Ian Kerner: In “Come As You Are,” you highlighted the difference between spontaneous desire and responsive desire. Can you explain that concept?

Dr. Emily Nagoski: Unlike spontaneous desire — this idea that we experience desire for sex out of the blue — the concept of responsive desire puts pleasure first. It means that your desire for sex emerges in response to pleasure. When you’re experiencing responsive desire, your body goes, “Oh, right. Yes, this. Hooray!”

Around the time I was writing my first book, pharmaceutical companies were developing drugs for women who didn’t experience spontaneous desire — “pink Viagra,” essentially. But it was clear to me that what they were treating was not a problem. They were treating the fact that people believed a cultural lie. And that’s what I wrote about: Basically, responsive desire is not a disease. There’s no such thing as normal when it comes to sex, and there’s more than one way of experiencing sexual desire.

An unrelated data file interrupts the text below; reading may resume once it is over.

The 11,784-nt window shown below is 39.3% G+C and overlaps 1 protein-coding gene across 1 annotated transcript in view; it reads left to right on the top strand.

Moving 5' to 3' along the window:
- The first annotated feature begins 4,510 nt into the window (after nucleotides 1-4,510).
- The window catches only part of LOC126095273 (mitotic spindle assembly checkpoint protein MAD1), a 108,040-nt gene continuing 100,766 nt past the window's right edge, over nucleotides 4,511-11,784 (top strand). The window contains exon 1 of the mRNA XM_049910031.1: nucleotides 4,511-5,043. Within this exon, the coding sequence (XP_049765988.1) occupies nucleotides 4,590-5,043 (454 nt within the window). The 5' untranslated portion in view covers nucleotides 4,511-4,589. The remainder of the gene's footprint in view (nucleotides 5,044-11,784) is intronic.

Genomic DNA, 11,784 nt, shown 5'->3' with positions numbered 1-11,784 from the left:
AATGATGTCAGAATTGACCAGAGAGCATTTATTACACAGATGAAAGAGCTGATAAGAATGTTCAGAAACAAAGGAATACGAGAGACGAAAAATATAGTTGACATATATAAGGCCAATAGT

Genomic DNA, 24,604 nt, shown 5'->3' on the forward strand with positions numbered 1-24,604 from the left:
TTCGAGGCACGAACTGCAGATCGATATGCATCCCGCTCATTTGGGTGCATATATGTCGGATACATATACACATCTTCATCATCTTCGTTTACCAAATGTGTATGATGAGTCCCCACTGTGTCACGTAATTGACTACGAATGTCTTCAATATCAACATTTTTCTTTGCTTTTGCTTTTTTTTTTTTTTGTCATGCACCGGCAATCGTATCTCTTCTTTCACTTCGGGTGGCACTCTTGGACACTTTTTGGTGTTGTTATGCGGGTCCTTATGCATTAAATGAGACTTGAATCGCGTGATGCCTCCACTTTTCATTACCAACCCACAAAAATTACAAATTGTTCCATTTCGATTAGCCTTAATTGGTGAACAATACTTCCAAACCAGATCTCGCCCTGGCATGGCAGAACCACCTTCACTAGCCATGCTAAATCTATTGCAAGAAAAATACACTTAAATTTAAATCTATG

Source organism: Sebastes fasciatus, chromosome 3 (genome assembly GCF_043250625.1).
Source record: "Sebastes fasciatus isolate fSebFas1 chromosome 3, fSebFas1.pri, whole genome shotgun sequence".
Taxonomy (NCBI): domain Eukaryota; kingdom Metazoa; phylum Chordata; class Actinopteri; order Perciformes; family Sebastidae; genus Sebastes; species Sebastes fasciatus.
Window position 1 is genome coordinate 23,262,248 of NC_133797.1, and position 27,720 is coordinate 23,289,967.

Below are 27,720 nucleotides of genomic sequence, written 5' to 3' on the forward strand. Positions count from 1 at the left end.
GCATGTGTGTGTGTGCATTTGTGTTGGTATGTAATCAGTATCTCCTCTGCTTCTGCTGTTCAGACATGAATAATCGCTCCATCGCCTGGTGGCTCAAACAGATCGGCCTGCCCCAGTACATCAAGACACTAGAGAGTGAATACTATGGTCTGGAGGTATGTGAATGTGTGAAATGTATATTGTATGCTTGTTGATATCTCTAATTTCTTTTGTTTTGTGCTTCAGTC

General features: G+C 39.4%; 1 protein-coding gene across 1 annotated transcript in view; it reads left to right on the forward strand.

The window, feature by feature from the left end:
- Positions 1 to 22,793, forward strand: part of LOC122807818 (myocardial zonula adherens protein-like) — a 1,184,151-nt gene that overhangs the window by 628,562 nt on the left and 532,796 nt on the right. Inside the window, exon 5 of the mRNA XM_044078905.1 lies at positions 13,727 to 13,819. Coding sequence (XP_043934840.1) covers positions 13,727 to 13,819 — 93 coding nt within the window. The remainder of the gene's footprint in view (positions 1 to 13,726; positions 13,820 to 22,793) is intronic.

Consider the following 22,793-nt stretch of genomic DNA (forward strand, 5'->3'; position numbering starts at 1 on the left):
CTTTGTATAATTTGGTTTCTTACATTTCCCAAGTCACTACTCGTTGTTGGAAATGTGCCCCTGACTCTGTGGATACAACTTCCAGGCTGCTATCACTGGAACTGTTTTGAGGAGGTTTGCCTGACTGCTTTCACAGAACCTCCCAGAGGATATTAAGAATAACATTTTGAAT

Kerner: Let’s talk about your impetus to write “Come As You Are.” You get pretty honest about your own sex life.

Nagoski: Ironically, when I write a book, it is very bad for my sex life. Even though I’m reading and writing and thinking and talking about sex all the time, I end up with no interest in actually having sex. After I finished writing “Come As You Are,” things got a little better in my sex life with my husband, but then I went on a book tour, and they got a lot worse. I tried to follow my own advice, which was to put your body in bed and let your skin touch your partner’s skin, so you create context that lets your body access pleasure. And your body goes, “Yeah, that was a great idea.”

But when I did this, I literally just burst into tears and fell asleep instead. And I thought that I needed better advice than I gave in my own book. So I started looking at the peer-reviewed research to see how successful couples sustain a strong sexual connection.